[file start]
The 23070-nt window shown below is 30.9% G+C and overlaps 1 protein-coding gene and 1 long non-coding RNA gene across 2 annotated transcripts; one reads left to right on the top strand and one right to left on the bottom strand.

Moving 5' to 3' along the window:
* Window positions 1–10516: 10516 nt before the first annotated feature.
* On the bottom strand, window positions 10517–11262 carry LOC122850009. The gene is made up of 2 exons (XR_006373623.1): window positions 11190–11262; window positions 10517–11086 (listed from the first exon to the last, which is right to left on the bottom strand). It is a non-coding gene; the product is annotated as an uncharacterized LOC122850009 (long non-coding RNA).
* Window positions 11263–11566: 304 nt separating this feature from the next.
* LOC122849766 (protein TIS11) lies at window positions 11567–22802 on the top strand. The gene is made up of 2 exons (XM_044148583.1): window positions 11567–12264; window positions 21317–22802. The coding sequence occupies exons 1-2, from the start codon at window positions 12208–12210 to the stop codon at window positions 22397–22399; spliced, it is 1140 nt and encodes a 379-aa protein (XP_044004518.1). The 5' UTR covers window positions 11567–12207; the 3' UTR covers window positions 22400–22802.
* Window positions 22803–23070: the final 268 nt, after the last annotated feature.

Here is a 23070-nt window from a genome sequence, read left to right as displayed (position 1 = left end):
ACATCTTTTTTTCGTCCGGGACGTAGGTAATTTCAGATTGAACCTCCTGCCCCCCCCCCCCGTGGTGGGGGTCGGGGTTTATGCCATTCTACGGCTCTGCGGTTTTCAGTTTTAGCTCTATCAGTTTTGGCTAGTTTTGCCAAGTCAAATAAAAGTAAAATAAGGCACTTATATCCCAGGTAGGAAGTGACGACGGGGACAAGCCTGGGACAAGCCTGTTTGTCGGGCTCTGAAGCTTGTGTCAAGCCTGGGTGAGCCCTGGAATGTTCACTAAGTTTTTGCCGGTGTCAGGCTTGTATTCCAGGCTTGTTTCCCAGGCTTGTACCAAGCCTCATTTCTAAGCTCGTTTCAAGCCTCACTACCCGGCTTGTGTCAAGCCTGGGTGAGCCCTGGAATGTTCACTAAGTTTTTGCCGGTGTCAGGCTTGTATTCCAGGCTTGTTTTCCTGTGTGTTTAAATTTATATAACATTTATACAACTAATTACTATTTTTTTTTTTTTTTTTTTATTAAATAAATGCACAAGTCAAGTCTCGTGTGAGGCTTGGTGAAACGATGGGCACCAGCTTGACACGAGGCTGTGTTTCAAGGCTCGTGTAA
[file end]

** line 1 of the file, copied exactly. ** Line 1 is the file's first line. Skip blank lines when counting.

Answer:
The 23070-nt window shown below is 30.9% G+C and overlaps 1 protein-coding gene and 1 long non-coding RNA gene across 2 annotated transcripts; one reads left to right on the top strand and one right to left on the bottom strand.